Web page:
Vincent Wyckoff: Tales of a Letter Carrier
City Pages: What drove you to write this book?
Vincent Wyckoff: For years I told these stories around the dinner table when our children were younger. It was an attempt to get them to talk about their day. How was school today? Fine. What did you do? Nothing. My stories were an attempt to create a dialogue. A couple years ago, my wife asked about a story I’d related years earlier. It took a while for me to remember, so I decided to write them all down before they were lost for good.
CP: You have so many stories packed into each chapter. Were there any great ones that failed to make the book?
VW: All the little anecdotes and short vignettes just popped up as I wrote the main story lines. They were either too sweet or poignant to leave out. On the other hand, there were the depressing stories, with less-than-desirable characters, that for the sake of this book I chose to omit.
CP: The tone of your book is very optimistic. Do you ever find it hard to be positive in such a hi-stress job?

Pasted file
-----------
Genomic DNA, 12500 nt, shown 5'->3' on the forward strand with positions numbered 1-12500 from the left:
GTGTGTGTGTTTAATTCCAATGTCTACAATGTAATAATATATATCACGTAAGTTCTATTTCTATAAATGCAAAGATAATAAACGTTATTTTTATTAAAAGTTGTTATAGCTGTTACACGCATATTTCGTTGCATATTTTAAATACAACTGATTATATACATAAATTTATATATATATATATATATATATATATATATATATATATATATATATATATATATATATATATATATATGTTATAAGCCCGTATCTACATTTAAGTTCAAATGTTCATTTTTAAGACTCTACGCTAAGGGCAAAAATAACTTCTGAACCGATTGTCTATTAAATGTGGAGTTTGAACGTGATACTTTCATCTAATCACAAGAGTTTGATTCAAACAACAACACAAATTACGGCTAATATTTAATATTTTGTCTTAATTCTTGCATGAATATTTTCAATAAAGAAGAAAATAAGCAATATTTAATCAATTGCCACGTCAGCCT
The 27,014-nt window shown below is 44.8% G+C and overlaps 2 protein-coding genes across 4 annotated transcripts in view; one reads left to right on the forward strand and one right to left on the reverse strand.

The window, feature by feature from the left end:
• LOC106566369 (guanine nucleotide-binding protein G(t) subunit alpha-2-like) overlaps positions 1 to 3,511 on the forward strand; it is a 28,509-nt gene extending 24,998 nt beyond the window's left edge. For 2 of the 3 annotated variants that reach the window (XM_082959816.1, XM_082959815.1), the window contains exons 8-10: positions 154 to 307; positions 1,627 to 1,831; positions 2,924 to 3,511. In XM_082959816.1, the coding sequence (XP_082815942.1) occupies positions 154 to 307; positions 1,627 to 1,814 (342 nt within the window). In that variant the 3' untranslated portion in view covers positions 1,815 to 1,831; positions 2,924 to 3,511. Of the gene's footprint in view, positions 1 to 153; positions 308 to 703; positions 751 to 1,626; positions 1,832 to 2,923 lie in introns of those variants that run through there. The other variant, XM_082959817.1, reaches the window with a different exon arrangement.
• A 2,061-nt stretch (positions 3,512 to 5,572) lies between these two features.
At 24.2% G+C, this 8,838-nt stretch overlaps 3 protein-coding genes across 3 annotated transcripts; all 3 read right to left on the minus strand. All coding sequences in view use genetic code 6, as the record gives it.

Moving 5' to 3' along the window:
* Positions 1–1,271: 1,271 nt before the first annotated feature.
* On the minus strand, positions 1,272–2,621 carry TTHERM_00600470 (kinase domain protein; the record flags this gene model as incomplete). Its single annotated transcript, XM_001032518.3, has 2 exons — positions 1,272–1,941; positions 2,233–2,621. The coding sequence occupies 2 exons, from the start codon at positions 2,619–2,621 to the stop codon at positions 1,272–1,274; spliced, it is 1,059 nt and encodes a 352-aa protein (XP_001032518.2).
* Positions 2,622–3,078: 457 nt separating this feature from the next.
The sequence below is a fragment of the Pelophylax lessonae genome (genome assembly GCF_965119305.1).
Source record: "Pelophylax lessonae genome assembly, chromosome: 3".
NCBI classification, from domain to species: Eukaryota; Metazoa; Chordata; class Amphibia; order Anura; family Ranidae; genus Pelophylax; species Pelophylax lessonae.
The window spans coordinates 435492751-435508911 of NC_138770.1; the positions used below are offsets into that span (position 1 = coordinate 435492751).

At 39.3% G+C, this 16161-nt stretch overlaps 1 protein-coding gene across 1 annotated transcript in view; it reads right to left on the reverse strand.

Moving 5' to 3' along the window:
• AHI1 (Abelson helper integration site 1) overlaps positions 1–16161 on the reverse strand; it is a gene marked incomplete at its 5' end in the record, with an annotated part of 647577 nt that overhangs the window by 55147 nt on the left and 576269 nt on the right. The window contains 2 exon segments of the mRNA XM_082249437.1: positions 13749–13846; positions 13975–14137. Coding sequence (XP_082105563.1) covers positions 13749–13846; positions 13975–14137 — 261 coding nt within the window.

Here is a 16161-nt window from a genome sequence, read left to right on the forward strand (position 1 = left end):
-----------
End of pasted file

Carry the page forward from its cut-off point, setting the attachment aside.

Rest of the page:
VW: Much of the tone comes from the folks on the route. After all, these are their stories. But if you remember Newman, from the Seinfeld TV show, when he described how the mail just keeps coming and coming, or Cliff Klaven on Cheers, when he laments his hard day because the Sears catalogs came out, I can relate to that! But you have a choice how you want to see things. I mentioned Lady in one of the stories, a big black lab that adores me. Every single day she greets me, and her loyalty and obvious affection would bring a smile to even the staunchest curmudgeon. It’s all about what you choose to focus on.
CP: How do you feel about the shift from letter writing to the Internet? Would a "Saigon-letter" be able to happen today?
VW: It's true that first-class letter rate volume is down. But as long as there are devoted employees doing all they can to get a letter to its proper destination, a “Saigon”-type letter will always be possible.
CP: A new guy comes into the post office, his first day of work. What do you tell him?
VW: My advice: Prepare to lose 20 pounds. Drop the ego, and focus on survival.
Vincent Wyckoff reads from Beware of Cat tonight at the Lyndale United Church of Christ. Free. 7:30 p.m. 810 W. 31st St., Minneapolis. For more info call Magers & Quinn at 612.822.4611.